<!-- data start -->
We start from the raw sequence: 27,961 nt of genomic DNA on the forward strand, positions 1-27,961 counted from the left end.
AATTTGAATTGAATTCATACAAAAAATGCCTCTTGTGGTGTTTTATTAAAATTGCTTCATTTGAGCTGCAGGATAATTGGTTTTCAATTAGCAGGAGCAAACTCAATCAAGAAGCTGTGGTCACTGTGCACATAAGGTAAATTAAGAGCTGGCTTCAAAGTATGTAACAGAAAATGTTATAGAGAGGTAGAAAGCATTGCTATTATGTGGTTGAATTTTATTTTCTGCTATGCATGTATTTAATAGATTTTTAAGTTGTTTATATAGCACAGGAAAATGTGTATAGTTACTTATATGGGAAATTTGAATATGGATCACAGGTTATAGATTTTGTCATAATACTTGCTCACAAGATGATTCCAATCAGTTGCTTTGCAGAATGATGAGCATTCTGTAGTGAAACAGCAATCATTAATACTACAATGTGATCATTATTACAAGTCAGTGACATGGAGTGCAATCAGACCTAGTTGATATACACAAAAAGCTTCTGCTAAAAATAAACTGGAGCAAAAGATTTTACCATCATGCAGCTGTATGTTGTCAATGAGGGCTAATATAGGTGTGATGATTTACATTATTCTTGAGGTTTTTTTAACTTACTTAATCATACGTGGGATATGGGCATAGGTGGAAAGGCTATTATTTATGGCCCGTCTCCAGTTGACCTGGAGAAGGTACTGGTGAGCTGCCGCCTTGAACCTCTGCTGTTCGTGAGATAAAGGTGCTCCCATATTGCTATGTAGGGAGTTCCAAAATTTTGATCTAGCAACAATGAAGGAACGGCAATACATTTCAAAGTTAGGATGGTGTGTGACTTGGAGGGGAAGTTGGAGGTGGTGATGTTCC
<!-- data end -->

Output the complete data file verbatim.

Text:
We start from the raw sequence: 27,961 nt of genomic DNA on the forward strand, positions 1-27,961 counted from the left end.
AATTTGAATTGAATTCATACAAAAAATGCCTCTTGTGGTGTTTTATTAAAATTGCTTCATTTGAGCTGCAGGATAATTGGTTTTCAATTAGCAGGAGCAAACTCAATCAAGAAGCTGTGGTCACTGTGCACATAAGGTAAATTAAGAGCTGGCTTCAAAGTATGTAACAGAAAATGTTATAGAGAGGTAGAAAGCATTGCTATTATGTGGTTGAATTTTATTTTCTGCTATGCATGTATTTAATAGATTTTTAAGTTGTTTATATAGCACAGGAAAATGTGTATAGTTACTTATATGGGAAATTTGAATATGGATCACAGGTTATAGATTTTGTCATAATACTTGCTCACAAGATGATTCCAATCAGTTGCTTTGCAGAATGATGAGCATTCTGTAGTGAAACAGCAATCATTAATACTACAATGTGATCATTATTACAAGTCAGTGACATGGAGTGCAATCAGACCTAGTTGATATACACAAAAAGCTTCTGCTAAAAATAAACTGGAGCAAAAGATTTTACCATCATGCAGCTGTATGTTGTCAATGAGGGCTAATATAGGTGTGATGATTTACATTATTCTTGAGGTTTTTTTAACTTACTTAATCATACGTGGGATATGGGCATAGGTGGAAAGGCTATTATTTATGGCCCGTCTCCAGTTGACCTGGAGAAGGTACTGGTGAGCTGCCGCCTTGAACCTCTGCTGTTCGTGAGATAAAGGTGCTCCCATATTGCTATGTAGGGAGTTCCAAAATTTTGATCTAGCAACAATGAAGGAACGGCAATACATTTCAAAGTTAGGATGGTGTGTGACTTGGAGGGGAAGTTGGAGGTGGTGATGTTCC